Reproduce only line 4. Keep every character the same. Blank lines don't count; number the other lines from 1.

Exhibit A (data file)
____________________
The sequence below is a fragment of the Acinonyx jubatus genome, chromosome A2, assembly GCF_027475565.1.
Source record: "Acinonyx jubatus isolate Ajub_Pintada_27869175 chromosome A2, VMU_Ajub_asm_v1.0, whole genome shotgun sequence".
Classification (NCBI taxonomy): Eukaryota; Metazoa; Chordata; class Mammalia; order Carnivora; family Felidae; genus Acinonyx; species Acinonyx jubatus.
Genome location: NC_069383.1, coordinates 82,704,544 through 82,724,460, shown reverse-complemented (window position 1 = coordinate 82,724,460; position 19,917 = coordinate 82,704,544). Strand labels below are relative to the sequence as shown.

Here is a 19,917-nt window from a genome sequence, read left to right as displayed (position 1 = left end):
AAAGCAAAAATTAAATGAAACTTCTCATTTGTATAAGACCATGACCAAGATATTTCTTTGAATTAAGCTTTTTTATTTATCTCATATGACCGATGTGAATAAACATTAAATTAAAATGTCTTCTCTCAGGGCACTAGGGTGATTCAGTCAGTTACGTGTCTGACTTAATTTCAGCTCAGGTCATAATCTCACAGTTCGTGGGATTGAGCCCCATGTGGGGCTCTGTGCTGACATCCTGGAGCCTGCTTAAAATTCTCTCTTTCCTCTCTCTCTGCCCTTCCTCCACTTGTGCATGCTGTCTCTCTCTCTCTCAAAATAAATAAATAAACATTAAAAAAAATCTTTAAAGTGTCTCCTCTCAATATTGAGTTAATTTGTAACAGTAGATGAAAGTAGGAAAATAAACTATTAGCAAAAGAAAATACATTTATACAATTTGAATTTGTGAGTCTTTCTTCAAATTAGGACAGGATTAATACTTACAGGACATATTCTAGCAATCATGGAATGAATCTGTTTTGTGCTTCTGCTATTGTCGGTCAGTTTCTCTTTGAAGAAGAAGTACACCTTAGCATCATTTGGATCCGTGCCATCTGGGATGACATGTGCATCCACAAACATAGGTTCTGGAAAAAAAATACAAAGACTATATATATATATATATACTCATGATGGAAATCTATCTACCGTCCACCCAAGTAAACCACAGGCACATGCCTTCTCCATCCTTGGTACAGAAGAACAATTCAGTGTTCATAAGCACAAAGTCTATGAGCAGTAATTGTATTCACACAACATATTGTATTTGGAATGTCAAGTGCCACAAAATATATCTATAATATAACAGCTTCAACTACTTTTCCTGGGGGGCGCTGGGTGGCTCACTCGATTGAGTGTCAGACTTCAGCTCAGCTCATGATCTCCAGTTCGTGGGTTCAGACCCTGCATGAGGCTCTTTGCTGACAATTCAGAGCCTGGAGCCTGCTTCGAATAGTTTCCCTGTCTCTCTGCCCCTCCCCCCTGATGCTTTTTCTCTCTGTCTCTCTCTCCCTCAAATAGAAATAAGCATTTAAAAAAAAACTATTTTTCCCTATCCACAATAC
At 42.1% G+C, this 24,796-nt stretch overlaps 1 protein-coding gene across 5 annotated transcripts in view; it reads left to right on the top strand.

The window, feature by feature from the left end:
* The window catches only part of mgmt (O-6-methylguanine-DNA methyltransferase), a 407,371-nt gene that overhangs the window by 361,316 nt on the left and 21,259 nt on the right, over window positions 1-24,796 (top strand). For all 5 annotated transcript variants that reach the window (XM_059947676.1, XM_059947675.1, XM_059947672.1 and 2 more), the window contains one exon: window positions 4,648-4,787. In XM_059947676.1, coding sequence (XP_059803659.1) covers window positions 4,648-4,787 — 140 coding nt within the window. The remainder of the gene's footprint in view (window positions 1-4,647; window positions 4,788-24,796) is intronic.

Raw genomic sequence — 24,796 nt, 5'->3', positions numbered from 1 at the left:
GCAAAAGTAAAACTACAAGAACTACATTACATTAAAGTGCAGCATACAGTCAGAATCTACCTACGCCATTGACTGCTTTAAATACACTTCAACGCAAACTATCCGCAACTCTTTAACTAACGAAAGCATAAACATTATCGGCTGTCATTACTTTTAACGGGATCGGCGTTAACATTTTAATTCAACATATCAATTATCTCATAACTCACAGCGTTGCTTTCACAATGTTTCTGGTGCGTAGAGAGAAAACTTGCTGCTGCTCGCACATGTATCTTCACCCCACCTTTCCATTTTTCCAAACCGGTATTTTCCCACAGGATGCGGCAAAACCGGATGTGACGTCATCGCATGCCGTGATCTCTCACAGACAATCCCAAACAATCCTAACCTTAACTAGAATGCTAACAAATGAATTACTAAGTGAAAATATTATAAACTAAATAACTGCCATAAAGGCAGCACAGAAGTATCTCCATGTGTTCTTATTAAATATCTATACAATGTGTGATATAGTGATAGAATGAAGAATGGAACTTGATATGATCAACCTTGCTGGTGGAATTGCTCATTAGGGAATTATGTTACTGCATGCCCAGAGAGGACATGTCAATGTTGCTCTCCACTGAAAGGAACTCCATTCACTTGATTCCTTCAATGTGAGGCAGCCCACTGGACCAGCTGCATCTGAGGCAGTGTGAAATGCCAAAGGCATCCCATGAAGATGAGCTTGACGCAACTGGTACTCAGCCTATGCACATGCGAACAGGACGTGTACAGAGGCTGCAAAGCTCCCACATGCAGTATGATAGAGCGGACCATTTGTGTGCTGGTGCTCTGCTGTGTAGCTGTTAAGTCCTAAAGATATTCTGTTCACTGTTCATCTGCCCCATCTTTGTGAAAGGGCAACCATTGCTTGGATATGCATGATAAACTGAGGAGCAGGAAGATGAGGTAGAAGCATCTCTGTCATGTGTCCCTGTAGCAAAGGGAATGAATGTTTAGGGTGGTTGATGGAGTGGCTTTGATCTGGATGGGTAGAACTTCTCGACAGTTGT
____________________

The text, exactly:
Genome location: NC_069383.1, coordinates 82,704,544 through 82,724,460, shown reverse-complemented (window position 1 = coordinate 82,724,460; position 19,917 = coordinate 82,704,544). Strand labels below are relative to the sequence as shown.